What I Learned From Coaching the Special Olympics

This article was written by Hannah Burleigh, a senior Occupational Therapy major at Elizabethtown College.

This semester, I had the opportunity to do children’s Special Olympics Swimming to complete a Level I Fieldwork requirement for my occupational therapy degree. I was a little apprehensive at first, because as many know, children are not my most favorite population to work with in the entire world. However, this experience changed my life, and I hope to educate others about this important competition for adults and children with disabilities.

The mission of Special Olympics is to “provide year-round sports training and athletic competition in a variety of Olympic-type sports for children and adults with intellectual disabilities, giving them continuing opportunities to develop physical fitness, demonstrate courage, experience joy and participate in a sharing of gifts, skills and friendship with their families, other Special Olympics athletes and the community” (“Our Mission,” n.d.). This program inspires its athletes to gain confidence, improve their health, and inspire a sense of competition. It provides a focus on what these athletes CAN do, rather than what they can’t (“Our Mission,” n.d.).

I have had an amazing experience being the coach of two individuals competing in swimming. I had never taught swimming in my life, so this was certainly a challenge for me. The most experience I have had with swimming was receiving lessons myself when I was younger, so it was definitely a learning curve. However, the other coaches provided us with a quick education on teaching children and I could also rely on the other coaches who had more experience than I did. I have had one particular experience with a swimmer that will stick with me forever as a Special Olympics swimming coach. Due to my swimmer’s hard work and determination (and hopefully my coaching skills), my swimmer won two gold medals and one silver medal at his first swim meet. We found out together that football was one of his favorite sports, so my OT brain added this into his swimming lessons. This activity helped him to become more motivated to swim and meet his personal goals. There was nothing better than watching him succeed at this swim meet and seeing the smile on his face after each race. It was a great feeling to know that I had helped my swimmer to feel more confident in the pool.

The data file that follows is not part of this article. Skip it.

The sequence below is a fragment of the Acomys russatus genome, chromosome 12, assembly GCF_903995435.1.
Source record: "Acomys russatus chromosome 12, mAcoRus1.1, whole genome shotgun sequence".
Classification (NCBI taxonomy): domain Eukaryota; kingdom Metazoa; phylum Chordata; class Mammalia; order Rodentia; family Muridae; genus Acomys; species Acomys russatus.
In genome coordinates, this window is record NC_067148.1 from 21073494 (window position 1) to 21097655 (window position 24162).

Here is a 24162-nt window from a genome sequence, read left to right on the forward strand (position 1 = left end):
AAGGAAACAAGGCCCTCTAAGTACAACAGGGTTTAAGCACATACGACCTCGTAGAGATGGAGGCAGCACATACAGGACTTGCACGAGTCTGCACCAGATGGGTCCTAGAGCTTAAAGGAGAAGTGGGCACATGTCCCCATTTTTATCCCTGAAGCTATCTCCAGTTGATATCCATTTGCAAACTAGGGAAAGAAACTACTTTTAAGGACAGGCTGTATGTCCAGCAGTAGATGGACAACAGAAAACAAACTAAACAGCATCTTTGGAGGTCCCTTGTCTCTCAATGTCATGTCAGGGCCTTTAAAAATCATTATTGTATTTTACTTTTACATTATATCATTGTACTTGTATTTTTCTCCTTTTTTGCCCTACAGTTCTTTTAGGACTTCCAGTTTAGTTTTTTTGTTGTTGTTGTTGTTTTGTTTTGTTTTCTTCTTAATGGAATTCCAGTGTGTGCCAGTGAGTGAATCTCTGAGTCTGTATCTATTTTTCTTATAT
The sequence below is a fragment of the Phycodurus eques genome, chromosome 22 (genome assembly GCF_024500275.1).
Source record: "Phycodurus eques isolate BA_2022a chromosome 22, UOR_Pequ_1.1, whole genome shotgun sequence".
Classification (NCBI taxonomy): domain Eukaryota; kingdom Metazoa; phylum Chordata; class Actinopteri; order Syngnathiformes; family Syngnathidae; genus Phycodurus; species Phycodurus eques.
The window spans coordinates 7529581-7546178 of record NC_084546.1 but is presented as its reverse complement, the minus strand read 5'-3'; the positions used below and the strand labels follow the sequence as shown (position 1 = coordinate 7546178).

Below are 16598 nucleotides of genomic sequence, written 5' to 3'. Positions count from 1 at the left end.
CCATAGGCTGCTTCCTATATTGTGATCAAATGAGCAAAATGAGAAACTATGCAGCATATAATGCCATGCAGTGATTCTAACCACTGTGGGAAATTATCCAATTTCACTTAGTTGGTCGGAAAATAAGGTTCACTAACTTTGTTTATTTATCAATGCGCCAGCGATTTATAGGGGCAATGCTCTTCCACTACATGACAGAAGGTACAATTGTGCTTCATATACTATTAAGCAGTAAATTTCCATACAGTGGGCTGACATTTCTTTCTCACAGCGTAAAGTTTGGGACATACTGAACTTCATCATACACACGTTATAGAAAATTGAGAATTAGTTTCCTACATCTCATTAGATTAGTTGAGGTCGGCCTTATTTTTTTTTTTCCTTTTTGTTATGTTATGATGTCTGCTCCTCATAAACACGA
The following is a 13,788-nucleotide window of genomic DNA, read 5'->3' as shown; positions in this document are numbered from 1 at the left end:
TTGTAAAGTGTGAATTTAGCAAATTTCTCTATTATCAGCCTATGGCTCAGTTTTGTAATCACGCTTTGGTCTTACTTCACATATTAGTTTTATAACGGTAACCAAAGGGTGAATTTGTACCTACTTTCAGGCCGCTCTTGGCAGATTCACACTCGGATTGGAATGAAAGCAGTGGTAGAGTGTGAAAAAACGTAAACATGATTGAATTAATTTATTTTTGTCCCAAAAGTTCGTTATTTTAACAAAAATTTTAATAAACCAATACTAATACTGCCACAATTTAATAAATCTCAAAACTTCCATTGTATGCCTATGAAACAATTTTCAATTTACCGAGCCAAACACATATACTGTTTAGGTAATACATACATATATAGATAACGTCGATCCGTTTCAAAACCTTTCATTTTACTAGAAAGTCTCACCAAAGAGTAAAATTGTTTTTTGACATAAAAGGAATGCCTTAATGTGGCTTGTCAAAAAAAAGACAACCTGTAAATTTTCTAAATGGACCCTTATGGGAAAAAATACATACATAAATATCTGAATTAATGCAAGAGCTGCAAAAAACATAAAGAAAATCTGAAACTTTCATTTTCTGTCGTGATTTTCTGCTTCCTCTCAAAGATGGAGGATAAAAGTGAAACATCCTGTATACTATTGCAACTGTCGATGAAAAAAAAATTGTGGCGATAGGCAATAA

Madelyn Baker, who is one of my personal friends and in my OT senior class, provided me with some great information on how OT and Special Olympics are closely related: “From an OT perspective, working with Special Olympics is a space for individuals to participate in sports at every level of group functioning. SO meets athletes at their level of functioning and allows them to be successful while aiming to advance them to the next level, much like a well-run therapeutic group. For me, I am so passionate about volunteering with Special Olympics because I am an athlete myself. I know how important it is to have fans at a game, and I want them to get that same experience. I am able to immediately form a connection with an athlete because we share a similar passion.”

As many of you know, Education Secretary Betsy DeVos is trying to eliminate $18 million of the Special Olympics fund. However, from my research, this cut mostly will not likely happen, however we should still be concerned that this was even a thought of the Trump Administration (Collins, 2019). If this budget cut were to go into effect, participants in Special Olympics could lose a very important social participation aspect from their lives. From talking with another student, Allison Plotts, she stated: “Not only will the athletes lose interaction between others with similar disabilities, but they will lose that precious interaction with other athletes supporting them.”

Being involved in Special Olympics changed my life. There is nothing better than seeing your swimmer accomplish their goals or seeing other people with disabilities coming together to support and compete with one another in a way that is also good for their mental, physical, and social health. I hope that this article will inspire you to do your research, get involved in this amazing organization, and help with the fight against defunding this important program.

References

Collins, M. (2019, March 28). Get rid of the fat: Why Betsy DeVos' plan to slash Special Olympics funding probably won't happen. Retrieved April 15, 2019, from https://www.usatoday.com/story/news/politics/2019/03/28/special-olympics...

Our mission. (n.d.). Retrieved April 15, 2019, from https://www.specialolympics.org/about/our-mission